“In sickness,” the traditional marriage vow goes, “and in health.” But if the disheartening results of a recent study are any indication, perhaps it’s time for those adoring words to be rephrased. The results of a long-running study conducted by researchers at the University of Michigan are finally in, and the verdict is a depressing one: illness significantly increases the risk of divorce. At least, it does if you’re a woman. But just how much worse do your marital odds become? And perhaps more importantly, why?
Very simply put, debtors owe money, while creditors are owed money. Of course, the relationship between debtors and creditors is far more complicated than a single, simplified sentence can convey. Numerous regulations have been enacted to protect entities on both sides of the debt fence, and when a payment comes past due, effective and ethical conflict resolution often amounts to a careful balancing act between the rights of the creditor, and the rights of the debtor. What are those rights, and how do they coexist? In this blog entry, our New Jersey bankruptcy lawyers examine debtor rights vs. creditor rights, and how filing for financial relief affects these rights.
People change, and couples drift apart. It’s unfortunate, but sometimes it happens. When it does, there isn’t necessarily a person or an action at fault — it’s just part of life. When a couple wishes to divorce without pointing to a specific cause, it’s called “no-fault divorce.” In other words: irreconcilable differences. Of course, only a portion of all divorces are no-fault, leaving the remainder classified as fault-based divorces. Fault-based divorces can be driven by adultery, imprisonment, drug abuse… or by other, much stranger causes. In this blog post, our family law attorneys take a look at some of the world’s strangest stories of reasons that were cited in a divorce.
We’ve written about Detroit’s bankruptcy on our blog in the past. Back in December of 2013, Judge Steven Rhodes catapulted the Motor City into national headlines when he announced he would allow Detroit to file for Chapter 9 bankruptcy. The announcement of the biggest municipal bankruptcy in the nation’s history stunned the press and public alike, and left Detroiters with a mixed bag of emotions. On one hand, the move inspired hope that a fresh start and a chance to heal would be attainable at last — but on the other, it also led to widespread anxiety regarding the thousands of pensions hanging precariously in the balance. Since then, four tumultuous months have passed. Is Detroit’s bankruptcy making progress?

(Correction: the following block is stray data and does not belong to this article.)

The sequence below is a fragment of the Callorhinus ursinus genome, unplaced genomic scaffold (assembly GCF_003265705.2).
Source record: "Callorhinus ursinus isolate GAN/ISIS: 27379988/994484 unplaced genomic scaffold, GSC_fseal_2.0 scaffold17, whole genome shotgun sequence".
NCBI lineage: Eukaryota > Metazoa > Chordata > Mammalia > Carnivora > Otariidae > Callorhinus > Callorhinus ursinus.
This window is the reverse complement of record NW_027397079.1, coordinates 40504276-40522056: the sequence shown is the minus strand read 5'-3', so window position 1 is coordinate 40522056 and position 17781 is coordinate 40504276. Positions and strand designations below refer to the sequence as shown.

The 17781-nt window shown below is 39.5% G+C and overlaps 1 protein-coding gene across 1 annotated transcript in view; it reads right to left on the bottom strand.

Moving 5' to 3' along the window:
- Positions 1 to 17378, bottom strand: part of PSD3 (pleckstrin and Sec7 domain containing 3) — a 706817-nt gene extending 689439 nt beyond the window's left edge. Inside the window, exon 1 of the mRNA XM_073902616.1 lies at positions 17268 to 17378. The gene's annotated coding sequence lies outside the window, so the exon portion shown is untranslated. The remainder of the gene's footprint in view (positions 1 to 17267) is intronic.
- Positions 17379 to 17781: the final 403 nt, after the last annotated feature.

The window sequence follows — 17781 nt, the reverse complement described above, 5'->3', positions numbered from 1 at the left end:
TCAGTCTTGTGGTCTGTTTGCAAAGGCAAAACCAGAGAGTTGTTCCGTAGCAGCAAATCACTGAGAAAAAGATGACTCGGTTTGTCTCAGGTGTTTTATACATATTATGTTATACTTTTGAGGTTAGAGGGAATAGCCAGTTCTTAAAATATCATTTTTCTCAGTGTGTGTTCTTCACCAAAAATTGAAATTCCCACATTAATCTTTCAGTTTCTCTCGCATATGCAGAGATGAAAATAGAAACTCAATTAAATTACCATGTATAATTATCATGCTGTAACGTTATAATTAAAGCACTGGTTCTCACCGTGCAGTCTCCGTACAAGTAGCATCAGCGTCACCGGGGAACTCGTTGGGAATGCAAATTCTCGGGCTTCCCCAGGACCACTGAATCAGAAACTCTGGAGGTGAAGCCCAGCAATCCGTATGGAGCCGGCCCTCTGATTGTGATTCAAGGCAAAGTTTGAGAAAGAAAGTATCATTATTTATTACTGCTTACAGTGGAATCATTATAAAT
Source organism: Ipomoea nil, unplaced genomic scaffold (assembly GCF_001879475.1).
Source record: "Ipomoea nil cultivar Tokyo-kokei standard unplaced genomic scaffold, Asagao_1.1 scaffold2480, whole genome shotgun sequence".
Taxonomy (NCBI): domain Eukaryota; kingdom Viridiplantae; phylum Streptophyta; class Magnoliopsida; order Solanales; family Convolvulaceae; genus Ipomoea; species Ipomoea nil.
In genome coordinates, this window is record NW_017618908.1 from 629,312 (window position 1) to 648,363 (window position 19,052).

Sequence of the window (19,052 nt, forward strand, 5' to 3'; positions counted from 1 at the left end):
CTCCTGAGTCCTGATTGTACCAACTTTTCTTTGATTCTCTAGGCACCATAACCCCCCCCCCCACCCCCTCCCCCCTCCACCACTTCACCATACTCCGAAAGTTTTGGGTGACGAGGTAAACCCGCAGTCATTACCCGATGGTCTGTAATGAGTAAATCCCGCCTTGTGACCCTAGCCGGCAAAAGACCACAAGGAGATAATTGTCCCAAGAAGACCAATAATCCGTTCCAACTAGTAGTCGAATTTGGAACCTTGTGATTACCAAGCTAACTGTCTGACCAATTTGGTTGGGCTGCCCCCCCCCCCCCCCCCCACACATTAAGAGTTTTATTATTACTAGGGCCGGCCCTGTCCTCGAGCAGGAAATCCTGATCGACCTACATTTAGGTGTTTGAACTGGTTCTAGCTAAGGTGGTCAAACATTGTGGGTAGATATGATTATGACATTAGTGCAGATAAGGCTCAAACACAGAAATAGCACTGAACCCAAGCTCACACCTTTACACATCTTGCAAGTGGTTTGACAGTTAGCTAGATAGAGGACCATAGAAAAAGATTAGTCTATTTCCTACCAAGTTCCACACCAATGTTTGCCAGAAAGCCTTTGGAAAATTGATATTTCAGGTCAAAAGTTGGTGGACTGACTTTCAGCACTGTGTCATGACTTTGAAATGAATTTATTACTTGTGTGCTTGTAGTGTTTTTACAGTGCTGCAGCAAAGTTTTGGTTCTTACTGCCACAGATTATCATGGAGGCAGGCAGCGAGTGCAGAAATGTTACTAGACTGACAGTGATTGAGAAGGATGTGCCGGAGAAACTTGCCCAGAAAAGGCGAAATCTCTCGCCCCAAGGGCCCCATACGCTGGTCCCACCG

One of the most fundamental and important questions new business owners must ask themselves is how the business will be structured. While numerous options for legal structures are available for entrepreneurs to choose between, what may be optimal for one entity could prove disastrous for another. At the end of the day, the formal structure which is best for your venture depends heavily upon your business’ unique objectives. In the past, our three-part blog series “Which Business Structure is Right for Your Company?” has gone over the merits and drawbacks of corporations and partnerships. In the third and final installment, our business attorneys evaluate the pros and cons of registering your business as a Limited Liability Company, or LLC.
A few weeks ago, we wrote a blog post about measurable factors that affect the divorce rate. We found that variables like age, income level, and educational degree have a significant statistical impact on the national divorce rate. In a nutshell, the conclusion among divorce experts was that the older, wealthier, and more educated you are at the time you get married, the more likely your marriage is to pass the test of time. On the other hand, the younger, less affluent, and less formally educated you are, the more likely you are to end up filing for divorce later down the road.